The commercialization of the Christmas season can be seen in things such as festive holiday drinks (Photo Courtesy of Addison Lee)


Opinion: Christmas’ invasion into November

As time has gone on, Christmas has increasingly taken over the month of November, pushing Thanksgiving to the side.
<a href="" target="_self">Addison Lee</a>

Addison Lee

November 21, 2023

For holiday lovers, I presume that the seasons of fall and winter are held near and dear to your heart. The cooling weather with crisp warm toned leaves falling from the trees. Pavement becomes cold and slick from seasonal showers and the air bites your skin as it moves breezes turning into sharp winds. This time of the year is home to Halloween, Thanksgiving, Christmas, Kwanzaa, Hanukkah, and New Years. Halloween keeps to itself as its own separate season, commonly known as spooky season, while Kwanzaa, Hanukkah, and New Years remain unaffected by changes in festive trends. 

Meanwhile Thanksgiving and Christmas are seemingly butting head to head, competing from space on the holiday timeline. Both are similar in nature, boasting themes of gratitude and love, commonalities within the festive spirit. They both include feasts of food, and for some, vacations to far away places or visits with family and friends. Yet over time, there has grown to be one striking difference between these two holidays – Thanksgiving seemingly lasts for one day, a week at most, while Christmas is seemingly celebrated from the day after Halloween until New Years.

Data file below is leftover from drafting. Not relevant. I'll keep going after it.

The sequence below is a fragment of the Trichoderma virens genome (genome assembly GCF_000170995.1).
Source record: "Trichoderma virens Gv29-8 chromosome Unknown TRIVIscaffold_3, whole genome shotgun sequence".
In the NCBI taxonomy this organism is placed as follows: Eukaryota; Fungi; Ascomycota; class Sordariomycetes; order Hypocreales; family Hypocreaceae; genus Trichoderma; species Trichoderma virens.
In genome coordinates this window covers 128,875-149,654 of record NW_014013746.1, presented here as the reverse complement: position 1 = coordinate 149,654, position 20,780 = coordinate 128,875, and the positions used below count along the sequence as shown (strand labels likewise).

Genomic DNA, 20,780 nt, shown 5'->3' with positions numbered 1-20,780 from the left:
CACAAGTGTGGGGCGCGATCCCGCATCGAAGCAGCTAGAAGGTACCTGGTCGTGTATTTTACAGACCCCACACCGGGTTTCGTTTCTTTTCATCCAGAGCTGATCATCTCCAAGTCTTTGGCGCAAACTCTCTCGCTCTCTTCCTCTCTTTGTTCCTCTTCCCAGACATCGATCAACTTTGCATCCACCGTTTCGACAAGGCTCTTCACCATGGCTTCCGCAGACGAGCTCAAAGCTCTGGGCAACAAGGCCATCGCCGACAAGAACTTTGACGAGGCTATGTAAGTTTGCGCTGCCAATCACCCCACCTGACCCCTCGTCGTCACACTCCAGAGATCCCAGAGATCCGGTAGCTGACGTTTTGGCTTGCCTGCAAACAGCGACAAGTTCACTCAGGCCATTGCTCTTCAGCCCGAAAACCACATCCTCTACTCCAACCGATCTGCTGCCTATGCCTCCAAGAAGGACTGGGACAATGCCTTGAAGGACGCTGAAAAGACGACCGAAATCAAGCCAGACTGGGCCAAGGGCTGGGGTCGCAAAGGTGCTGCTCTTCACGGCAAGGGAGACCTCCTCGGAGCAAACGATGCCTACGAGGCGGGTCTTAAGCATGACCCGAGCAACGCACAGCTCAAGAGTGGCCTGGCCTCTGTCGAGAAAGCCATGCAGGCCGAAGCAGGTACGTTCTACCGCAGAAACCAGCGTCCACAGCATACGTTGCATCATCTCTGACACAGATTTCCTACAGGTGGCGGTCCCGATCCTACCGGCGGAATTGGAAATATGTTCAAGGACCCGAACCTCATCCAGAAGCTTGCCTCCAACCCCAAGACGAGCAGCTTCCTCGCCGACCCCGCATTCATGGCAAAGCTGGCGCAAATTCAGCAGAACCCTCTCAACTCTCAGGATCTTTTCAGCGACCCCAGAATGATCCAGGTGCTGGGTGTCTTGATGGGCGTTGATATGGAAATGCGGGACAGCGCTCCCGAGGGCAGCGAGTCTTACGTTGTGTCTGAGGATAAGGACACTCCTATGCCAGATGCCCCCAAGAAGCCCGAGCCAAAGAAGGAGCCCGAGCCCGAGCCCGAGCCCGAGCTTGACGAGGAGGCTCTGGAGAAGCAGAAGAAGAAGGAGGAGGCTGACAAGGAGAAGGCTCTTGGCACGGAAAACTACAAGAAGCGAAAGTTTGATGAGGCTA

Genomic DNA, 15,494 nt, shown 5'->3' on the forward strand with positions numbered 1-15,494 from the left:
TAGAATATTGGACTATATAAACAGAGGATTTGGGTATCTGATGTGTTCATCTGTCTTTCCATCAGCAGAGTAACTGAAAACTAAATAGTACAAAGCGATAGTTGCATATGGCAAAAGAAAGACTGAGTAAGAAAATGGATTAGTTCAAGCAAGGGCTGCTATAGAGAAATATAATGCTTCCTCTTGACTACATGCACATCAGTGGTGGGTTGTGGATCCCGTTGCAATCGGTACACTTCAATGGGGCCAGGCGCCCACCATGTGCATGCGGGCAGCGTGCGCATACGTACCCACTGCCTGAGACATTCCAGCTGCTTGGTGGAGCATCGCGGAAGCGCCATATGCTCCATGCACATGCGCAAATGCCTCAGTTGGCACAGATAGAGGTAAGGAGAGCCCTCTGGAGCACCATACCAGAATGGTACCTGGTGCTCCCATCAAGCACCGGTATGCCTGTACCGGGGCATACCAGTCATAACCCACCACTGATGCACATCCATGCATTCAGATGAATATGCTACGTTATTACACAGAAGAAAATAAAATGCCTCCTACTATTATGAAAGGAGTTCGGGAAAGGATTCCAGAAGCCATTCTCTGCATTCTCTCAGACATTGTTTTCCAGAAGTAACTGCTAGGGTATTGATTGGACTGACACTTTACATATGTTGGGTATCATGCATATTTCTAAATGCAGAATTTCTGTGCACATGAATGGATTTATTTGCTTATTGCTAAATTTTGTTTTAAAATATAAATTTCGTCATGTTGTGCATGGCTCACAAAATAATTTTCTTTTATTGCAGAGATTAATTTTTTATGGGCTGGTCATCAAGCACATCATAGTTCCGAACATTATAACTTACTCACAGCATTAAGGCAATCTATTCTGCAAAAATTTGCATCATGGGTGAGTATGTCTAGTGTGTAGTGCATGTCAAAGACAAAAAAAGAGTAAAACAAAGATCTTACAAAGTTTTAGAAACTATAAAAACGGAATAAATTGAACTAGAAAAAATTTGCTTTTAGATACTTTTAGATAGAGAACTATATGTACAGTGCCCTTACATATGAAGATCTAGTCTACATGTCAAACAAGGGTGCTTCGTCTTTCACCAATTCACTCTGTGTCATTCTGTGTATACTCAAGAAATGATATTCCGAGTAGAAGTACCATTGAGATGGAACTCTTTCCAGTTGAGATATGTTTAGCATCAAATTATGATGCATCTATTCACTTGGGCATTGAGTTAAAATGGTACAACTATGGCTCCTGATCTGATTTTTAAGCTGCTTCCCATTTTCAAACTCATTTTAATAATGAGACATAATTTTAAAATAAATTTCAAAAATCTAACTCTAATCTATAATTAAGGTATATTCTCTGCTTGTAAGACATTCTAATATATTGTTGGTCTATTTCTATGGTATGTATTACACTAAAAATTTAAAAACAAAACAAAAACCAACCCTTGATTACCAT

This can most evidently be seen through Mariah Carey’s influence over the seasons through her annual defrosting, as she breaks out of her ice and is revived for the Christmas season. She is sometimes known to be the queen of the Christmas season since her hit song, “All I Want for Christmas is You.” According to a report from the New York Post in an article by Diario AS, “she makes around three million dollars every year from the song.”

In addition to this, she posted a video on YouTube celebrating the start of Christmas on Nov. 1, singing, “It’s time.”

Not only this, but the expansion of Christmas into the domain of November, which has traditionally been reserved for Thanksgiving is directly tied to the commercialization of the holidays. According to Wharton Women , “In 2021, US holiday shopping generated 886.7 billion dollars in sales, a 14 percent increase from the previous year.”

In addition to this, in relation to the sales on food, Blue Book Services states that, “Thanksgiving provided an enormous $2.8 billion sales lift in 2022… surpassed only by the Christmas sales lift of $6.2 billion”.

From this it is evident that Christmas brings in a substantially larger amount of money as compared to Thanksgiving. Large corporations are lengthening their selling seasons for holidays in order to increase their revenues as it gives consumers larger periods of time to buy products. Seeing that Christmas had consistently surpassed Thanksgiving in sales, it makes sense that the selling period of Christmas has extended past the month of December. 

But this has greater implications, past numbers and sales. As pop culture and businesses seek to push Christmas further into November to benefit their profits and sales, society as a whole begins to feel the effects of such, as we see many people beginning Christmas festivities immediately following Halloween. So, it can be said that Christmas has “successfully” invaded November, pushing Thanksgiving further and further into the shadows of festive holiday competition.